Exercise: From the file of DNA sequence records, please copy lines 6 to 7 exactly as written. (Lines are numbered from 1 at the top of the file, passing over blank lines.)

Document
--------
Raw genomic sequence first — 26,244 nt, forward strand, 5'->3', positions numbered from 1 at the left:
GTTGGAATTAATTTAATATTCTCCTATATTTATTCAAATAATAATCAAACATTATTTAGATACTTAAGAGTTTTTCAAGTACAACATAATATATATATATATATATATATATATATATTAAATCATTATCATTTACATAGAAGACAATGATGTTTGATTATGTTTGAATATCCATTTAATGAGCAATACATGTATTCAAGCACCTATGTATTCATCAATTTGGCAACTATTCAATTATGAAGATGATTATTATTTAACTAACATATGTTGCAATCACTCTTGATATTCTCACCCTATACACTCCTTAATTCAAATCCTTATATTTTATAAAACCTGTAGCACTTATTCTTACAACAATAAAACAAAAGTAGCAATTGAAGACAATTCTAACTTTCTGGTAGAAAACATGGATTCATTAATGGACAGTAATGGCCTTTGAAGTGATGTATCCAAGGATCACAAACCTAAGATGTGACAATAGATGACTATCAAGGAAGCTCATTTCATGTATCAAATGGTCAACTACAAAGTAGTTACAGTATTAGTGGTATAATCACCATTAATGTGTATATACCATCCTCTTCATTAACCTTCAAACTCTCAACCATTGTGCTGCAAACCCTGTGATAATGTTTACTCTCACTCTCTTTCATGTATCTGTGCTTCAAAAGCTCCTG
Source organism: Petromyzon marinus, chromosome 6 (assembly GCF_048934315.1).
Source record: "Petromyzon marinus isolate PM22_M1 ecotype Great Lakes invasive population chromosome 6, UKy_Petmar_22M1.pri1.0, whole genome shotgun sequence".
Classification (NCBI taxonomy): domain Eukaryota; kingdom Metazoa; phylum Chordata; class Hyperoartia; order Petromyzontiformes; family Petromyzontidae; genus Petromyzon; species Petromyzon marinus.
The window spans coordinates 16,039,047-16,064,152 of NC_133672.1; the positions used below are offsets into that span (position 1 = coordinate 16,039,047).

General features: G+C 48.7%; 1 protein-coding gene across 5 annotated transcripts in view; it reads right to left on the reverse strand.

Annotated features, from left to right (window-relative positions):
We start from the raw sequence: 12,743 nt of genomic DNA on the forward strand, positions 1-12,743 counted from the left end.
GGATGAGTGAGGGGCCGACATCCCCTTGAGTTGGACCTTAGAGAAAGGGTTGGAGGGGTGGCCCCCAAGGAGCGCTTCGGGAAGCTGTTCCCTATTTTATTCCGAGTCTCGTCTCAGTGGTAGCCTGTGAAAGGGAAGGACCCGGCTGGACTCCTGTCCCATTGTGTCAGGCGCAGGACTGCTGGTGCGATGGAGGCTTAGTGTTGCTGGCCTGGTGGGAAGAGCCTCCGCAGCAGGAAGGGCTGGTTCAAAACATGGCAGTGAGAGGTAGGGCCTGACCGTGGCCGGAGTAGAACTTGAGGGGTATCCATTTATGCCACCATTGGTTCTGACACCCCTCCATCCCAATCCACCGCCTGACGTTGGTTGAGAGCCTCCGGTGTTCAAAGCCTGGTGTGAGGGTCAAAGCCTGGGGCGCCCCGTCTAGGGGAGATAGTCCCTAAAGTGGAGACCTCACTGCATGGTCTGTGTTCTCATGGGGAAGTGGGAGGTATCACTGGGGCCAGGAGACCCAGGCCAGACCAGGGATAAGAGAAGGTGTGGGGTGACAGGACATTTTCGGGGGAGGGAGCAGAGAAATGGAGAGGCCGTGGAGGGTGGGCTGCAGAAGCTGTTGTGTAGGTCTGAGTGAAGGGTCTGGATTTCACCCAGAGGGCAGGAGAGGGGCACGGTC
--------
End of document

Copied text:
The window spans coordinates 16,039,047-16,064,152 of NC_133672.1; the positions used below are offsets into that span (position 1 = coordinate 16,039,047).

General features: G+C 48.7%; 1 protein-coding gene across 5 annotated transcripts in view; it reads right to left on the reverse strand.